Allen: “If you have difficulty witnessing, remember the rationalization and procrastination are as real on the mission field as they are at home. Pray about relationships between missionaries as sometimes there are personality conflicts between spouses or team members. Pray that they will
experience refreshment as they discover effective ways to recharge in the midst of ministry.”
3. Pray for strength.
Chitwood: “Pray for strength in the spiritual battle. Our missionaries are pounding on the gates of hell, demanding that those for whom Christ has died be set free. This work puts them in the trenches with the enemy. Prayers for strength in the battle will bless the missionaries, their children and their
partners in the work.”
Barnett: “Pray that (missionaries) will have endurance. The stories that you’ll read a lot are great and fun, but it’s not as romantic as people say.”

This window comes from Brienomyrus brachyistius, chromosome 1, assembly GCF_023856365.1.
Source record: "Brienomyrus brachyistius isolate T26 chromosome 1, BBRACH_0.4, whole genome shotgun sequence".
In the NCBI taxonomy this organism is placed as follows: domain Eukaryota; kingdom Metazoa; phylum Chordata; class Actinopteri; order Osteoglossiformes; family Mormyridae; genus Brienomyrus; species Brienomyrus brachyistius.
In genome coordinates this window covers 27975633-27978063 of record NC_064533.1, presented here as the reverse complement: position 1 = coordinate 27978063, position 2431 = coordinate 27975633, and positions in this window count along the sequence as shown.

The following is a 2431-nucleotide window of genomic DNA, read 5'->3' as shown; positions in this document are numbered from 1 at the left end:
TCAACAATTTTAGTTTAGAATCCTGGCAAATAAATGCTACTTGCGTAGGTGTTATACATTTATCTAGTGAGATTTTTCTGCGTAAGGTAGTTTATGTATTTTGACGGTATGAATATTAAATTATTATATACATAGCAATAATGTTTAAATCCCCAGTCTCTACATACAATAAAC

Whitenton: “We live in a fish bowl and a pressure cooker — we are on display every day as we experience the highest highs (when those we love take steps toward Jesus) and the lowest lows (when we face disciples falling into sin, cultural stress, physical threats, family issues) — all in clear view of those we are trying to tell that Jesus is sufficient to meet every need.
“The pressure and stress are incredible — it never goes away. (Missionaries) are particularly susceptible to stress related illness (heart disease, autoimmune disorders, cancers, depression, anxiety disorders).